Mexico, Colorado, Kansas, Minnesota, Wisconsin, Michigan, Indiana, North Carolina,
Delaware, Rhode Island and Vermont.

Title: United States and Florida 0-4 year old drowning deaths from 1989 to 1998
Line Chart shows that from the years represented, Florida had a higher rate per 100,000
population of drowning deaths than the United States rate.

Pediatric Drowning – Florida Statistics
Figure showing a map of Florida.
- Drownings
        - 376 Deaths per Year
        - United States rate of 1.7
        - Florida rate of 2.7
        - Excess Deaths per Year is 151
Title: Drowning Deaths and Rates of Selected States and the United States, Ages 1 to 4,
from 2000 to 2004.
 - Florida had 73 deaths in 2000, 62 deaths in 2001, 67 deaths in 2002, 83 deaths in 2003,
and 56 deaths in 2004. A total of 341 deaths, making Florida's rate 8.38.
 - Arizona had 23 deaths in 2000, 27 deaths in 2001, 19 deaths in 2002, 20 deaths in
2003, and 19 deaths in 2004. A total of 108 deaths, making Arizona's rate 6.50.
 - Arkansas had 2 deaths in 2000, 3 deaths in 2001, 3 deaths in 2002, 2 deaths in 2003,
and 1 death in 2004. A total of 11 deaths, making Arkansas' rate 5.70.
 - Texas had 50 deaths in 2000, 47 deaths in 2001, 37 deaths in 2002, 57 deaths in 2003,
and 43 deaths in 2004. A total of 234 deaths, making Texas' rate 3.39.
 - Hawaii had 1 death in 2000, 1 death in 2001, 3 deaths in 2002, 3 deaths in 2003, and 2
deaths in 2004. A total of 10 deaths, making Hawaii's rate 3.09.
 - California had 71 deaths in 2000, 68 deaths in 2001, 60 deaths in 2002, 52 deaths in
2003, and 57 deaths in 2004. A total of 308 deaths, making California's rate 3.05.
 - In the United States there were 493 deaths in 2000, 458 deaths in 2001, 454 deaths in
2002, 456 deaths in 2003, 430 deaths in 2004. A total of 2,291 deaths, making the
overall U.S. rate 2.94.

Title: Pool Drowning Deaths Ages 0 to 4 years old, from 2001 to 2005 and pools by
county in 2006.
 - Broward County had 29 deaths and with 113,157 pools has the most pools of any
Florida county.
 - Miami-Dade County had 23 deaths. The county has 76,477 pools the third largest
number of pools in a county.
 - Hillsborough County had 22 deaths. The county has 71,960 pools, the fourth largest
number of pools in a county.
 - Orange County had 21 deaths. The county has 61,096 pools, the seventh largest
number of pools in a county.
 - Palm Beach County had 14 deaths. The county has 101,463 pools, the second largest
number of pools in a county.
 - Brevard County had 10 deaths. The county has 43,153 pools, the ninth largest number
of pools in a county.
 - Duval County had 10 deaths. The county has 23,226 pools, the seventeeth largest
number of pools in a county.
 - Lee County had 10 deaths. The county has 62,481 pools, the sixth largest number of
pools in a county.
 - Pinellas County had 10 deaths. The county has 65,505 pools, the fifth largest number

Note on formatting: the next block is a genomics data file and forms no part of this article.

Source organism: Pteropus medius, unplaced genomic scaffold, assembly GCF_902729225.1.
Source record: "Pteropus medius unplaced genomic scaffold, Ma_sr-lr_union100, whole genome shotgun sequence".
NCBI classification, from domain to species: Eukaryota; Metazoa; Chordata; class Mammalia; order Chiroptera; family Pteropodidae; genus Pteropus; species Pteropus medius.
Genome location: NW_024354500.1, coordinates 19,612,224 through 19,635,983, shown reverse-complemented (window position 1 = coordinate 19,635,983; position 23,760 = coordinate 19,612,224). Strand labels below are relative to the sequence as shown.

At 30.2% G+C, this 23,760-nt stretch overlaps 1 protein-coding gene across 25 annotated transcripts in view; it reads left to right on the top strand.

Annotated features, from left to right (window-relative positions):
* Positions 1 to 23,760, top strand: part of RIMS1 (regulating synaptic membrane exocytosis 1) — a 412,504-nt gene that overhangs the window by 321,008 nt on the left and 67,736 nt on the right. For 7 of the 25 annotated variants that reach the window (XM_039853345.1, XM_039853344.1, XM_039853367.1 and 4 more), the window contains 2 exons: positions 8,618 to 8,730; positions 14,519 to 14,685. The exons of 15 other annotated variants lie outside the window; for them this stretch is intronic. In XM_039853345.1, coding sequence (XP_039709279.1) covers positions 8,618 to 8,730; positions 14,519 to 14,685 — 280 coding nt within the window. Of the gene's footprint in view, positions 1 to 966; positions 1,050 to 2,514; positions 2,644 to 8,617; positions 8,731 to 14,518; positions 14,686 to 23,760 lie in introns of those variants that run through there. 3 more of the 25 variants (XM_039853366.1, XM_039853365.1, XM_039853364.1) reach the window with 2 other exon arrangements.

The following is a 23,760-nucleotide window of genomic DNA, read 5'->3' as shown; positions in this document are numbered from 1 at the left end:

of pools in a county.
 - Polk County had 9 deaths. The county has 29,291 pools, the thirteenth largest number
of pools in a county.
 - Seminole County had 8 deaths. The county has 38,086 pools, the tenth largest number
of pools in a county.
 - Marion County had 6 deaths. The county has 13,077 pools, the twenty-third largest
number of pools in a county.
 - Pasco County had 6 deaths. The county has 29,760 pools, the twelfth largest number
of pools in a county.
- Osceola County had 5 deaths. The county has 18,943 pools, the eighteenth largest
number of pools in a county.
- St. Lucie County had 5 deaths. The county has 18,301 pools, the twentieth largest
number of pools in a county.
- Volusia County had 5 deaths. The county has 27,622 pools, the fourteenth largest
number of pools in a county.

Title: Drowning Rates by Age Group, 2001 to 2005, based on rates per 100,000
population.
The line chart shows a large spike in the number of near drowning hospitalizations in the
1 to 4 year old age group, a rate above 20 per 100,000 population. Drowning deaths are
the highest in the 1 to 4 year old age group, a rate close to 10 per 100,000 population. All
other rates for both drowning deaths and near drowning hospitalizations are below 5 per
100,000 population.

Pediatric Drowning – Epidemiology
- Males predominate in drownings in all age groups (peaks at 2 and 18 years).
        - About 80% of submersion deaths are male.
- Native Americans and African Americans have higher numbers.

Pediatric Drowning – Epidemiology
Chart Showing Drowning Deaths by gender, per 100,000 Population.
Males throughout all age groups have higher rates of drowning than females.

Pediatric Drowning – High Risk Groups / Risk Factors
- Toddlers
        - Lack of supervision
        - Inadequate barriers
        - Abuse
- Adolescents
        - Drugs
        - Dares
        - Diving

Pediatric Drowning – Swimming Pool Fatalities
- 95% occur in pools (in-ground)
- 50% in family’s own pool.
- Almost all the rest at friend’s pool.
- 70% “supervised” by parents
- Only 30% wearing swimsuits.
- Most enter from home (unfenced side).
- Most are “silent”.
- Death rate 86% if over a 10 minute submersion.

Pediatric Drowning - Locations
Pie Chart showing Pediatric Drowning Locations.
- Private Pools are 50 percent.
- Public Pools are 3 percent.
- Lakes and Rivers are 22 percent.
- Bathtubs are 15 percent.
- Buckets are 6 percent.
- Toilets are 1 percent.
- Washing machines are 1 percent.
- Salt water is 2 percent.

Pediatric Drowning – Pools
- Children under 5 at greatest risk
- Between noon and dinner
- 14 times greater than death from a motor vehicle crash in kids under 4.
- 60-90% occur in residential pools.
- Be wary of the drain.

Drain Danger
Image of a suction injury on a child’s torso.
Image of Virginia Graeme Baker.

Pediatric Drowning – Bucket Drownings.
 - 5 Gallon Buckets
 - Must keep empty and away from child.
 - One report of bucket filled with diapers leading to death.
Image of a warning typically seen on a 5 gallon bucket.

Pediatric Drowning – Toilet Bowls
- Curiosity Kills!
- Bathroom should be off limits to toddlers.
- Prevention?
- Toilet bowl locks.

Pediatric Drowning – Bathtubs
- 80% of these are accidental
        - A review of 21 bathtub deaths revealed 67% had historical or physical exam
        findings suggestive of abuse.
- Typical age 8-18 months.
        - Infants as young as 10 months can climb into the bathtub.
- Low socioeconomic homes.

Pediatric Drowning – Bathtubs